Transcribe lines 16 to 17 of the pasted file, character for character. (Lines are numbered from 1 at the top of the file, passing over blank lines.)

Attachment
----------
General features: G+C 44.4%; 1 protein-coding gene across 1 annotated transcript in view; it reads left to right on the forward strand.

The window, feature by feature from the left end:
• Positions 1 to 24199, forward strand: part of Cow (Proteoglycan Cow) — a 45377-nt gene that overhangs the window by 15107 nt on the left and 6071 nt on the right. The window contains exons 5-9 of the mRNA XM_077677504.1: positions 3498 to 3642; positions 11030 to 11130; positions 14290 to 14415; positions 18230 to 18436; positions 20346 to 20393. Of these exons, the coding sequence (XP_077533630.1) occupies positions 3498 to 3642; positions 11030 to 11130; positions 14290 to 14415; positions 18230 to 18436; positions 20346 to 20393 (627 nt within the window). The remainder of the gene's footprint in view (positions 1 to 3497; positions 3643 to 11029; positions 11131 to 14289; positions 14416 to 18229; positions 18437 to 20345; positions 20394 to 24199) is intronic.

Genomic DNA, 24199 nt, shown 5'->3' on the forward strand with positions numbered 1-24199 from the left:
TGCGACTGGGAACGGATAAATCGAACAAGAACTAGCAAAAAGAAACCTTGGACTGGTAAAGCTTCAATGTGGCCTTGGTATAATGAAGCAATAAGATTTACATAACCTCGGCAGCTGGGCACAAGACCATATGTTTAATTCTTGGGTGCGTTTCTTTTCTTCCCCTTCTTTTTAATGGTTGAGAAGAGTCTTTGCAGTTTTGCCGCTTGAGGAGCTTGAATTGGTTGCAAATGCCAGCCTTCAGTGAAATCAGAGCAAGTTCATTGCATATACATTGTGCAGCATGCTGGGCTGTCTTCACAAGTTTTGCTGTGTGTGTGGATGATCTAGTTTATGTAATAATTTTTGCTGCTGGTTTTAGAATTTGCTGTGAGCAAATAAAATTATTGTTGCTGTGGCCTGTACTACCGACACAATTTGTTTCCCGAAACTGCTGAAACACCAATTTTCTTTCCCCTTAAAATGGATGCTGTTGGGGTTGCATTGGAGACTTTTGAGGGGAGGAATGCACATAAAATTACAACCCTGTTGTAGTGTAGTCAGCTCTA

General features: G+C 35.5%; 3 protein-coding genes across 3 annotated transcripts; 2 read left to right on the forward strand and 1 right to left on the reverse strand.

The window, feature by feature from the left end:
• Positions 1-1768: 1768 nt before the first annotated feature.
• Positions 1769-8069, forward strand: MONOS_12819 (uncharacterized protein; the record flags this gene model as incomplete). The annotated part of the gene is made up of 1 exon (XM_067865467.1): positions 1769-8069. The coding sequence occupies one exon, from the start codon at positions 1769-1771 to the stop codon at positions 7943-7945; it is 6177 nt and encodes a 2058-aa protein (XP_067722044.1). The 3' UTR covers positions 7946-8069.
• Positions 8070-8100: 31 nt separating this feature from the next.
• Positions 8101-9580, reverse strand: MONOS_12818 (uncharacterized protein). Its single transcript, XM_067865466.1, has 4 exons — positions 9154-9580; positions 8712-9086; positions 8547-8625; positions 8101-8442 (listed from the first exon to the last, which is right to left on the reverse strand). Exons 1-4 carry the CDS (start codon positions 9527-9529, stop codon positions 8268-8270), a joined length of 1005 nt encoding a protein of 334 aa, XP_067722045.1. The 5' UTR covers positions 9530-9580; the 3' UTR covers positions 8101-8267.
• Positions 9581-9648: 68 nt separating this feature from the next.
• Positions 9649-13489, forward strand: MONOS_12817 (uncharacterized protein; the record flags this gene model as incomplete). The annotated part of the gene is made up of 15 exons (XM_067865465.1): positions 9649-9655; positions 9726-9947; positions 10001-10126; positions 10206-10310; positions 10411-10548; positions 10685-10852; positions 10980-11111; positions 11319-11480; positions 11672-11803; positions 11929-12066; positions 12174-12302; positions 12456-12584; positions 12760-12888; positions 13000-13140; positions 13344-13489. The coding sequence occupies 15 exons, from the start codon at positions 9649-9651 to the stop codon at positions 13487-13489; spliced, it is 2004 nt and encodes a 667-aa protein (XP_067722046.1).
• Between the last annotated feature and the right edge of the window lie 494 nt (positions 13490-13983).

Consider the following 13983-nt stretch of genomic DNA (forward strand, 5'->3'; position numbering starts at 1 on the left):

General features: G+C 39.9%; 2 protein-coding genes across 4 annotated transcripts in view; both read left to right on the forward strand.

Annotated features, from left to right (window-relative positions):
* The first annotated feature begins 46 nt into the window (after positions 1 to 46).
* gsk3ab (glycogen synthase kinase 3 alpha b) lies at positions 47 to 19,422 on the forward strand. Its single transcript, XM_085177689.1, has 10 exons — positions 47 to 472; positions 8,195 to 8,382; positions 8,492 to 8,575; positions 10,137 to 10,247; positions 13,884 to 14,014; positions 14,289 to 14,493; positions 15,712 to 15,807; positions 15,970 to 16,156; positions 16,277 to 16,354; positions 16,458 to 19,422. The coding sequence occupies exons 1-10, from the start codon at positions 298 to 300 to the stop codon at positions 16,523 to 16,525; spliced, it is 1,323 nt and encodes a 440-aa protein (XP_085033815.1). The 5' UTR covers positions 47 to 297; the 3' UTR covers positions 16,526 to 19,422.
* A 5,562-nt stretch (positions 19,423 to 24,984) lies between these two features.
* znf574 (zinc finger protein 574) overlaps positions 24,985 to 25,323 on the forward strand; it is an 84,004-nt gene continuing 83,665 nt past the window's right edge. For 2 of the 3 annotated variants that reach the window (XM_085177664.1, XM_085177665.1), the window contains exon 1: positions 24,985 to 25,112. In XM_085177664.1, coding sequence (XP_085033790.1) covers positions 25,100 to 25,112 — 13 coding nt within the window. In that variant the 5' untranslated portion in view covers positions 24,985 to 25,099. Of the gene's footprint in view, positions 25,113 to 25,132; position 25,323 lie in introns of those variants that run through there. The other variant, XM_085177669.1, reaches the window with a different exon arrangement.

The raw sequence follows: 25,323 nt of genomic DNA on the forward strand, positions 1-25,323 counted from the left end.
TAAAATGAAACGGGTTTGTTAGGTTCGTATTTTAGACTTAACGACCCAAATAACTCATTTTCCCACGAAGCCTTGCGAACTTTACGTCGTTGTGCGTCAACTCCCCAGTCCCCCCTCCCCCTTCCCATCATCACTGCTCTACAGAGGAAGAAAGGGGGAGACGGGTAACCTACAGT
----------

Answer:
General features: G+C 39.9%; 2 protein-coding genes across 4 annotated transcripts in view; both read left to right on the forward strand.

Annotated features, from left to right (window-relative positions):